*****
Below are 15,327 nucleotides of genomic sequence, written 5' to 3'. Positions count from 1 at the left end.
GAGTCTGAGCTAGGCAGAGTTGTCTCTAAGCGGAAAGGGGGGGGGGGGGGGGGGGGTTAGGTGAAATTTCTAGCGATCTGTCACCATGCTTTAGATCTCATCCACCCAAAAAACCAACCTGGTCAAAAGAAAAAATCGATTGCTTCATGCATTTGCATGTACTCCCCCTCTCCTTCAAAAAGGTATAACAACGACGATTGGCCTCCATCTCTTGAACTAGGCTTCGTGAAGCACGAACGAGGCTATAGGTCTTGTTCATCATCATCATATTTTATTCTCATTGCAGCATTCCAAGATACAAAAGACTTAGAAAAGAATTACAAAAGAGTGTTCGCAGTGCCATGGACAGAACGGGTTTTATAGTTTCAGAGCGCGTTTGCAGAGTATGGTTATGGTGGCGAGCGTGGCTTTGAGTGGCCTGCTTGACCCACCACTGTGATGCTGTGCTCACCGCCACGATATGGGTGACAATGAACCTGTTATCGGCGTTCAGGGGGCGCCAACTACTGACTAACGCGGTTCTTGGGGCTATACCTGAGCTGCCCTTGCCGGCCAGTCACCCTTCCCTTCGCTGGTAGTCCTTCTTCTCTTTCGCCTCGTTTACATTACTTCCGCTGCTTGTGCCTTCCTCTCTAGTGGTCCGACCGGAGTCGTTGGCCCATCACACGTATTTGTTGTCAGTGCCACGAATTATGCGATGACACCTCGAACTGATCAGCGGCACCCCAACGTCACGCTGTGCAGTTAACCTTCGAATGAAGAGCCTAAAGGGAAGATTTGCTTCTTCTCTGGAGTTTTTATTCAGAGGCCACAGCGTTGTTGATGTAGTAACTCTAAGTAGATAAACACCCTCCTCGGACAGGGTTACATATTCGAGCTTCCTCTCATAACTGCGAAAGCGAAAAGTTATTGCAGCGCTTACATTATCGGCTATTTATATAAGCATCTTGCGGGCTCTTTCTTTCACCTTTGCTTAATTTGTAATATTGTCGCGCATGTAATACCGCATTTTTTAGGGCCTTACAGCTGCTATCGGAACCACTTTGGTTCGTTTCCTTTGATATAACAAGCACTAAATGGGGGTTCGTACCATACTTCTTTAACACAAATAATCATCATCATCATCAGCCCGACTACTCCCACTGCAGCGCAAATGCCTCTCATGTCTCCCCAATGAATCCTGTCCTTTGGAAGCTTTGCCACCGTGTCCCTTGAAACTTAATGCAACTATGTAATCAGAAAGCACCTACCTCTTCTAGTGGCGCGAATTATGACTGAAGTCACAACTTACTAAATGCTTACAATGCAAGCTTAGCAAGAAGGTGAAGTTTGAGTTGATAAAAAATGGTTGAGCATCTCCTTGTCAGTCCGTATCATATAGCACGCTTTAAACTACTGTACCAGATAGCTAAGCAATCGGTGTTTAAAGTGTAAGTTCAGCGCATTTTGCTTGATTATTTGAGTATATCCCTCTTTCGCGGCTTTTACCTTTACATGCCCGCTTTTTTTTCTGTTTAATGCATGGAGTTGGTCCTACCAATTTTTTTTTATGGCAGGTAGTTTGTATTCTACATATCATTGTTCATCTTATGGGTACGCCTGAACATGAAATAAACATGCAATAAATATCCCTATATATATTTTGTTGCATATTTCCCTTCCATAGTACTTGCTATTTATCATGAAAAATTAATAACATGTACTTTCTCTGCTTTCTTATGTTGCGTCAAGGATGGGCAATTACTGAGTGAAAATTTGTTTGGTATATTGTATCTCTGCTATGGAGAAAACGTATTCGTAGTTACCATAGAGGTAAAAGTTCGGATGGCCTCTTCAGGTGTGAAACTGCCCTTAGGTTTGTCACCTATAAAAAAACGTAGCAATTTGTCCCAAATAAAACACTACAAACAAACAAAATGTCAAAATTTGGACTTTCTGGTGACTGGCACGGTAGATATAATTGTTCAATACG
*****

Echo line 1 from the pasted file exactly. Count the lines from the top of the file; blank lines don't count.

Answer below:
Below are 15,327 nucleotides of genomic sequence, written 5' to 3'. Positions count from 1 at the left end.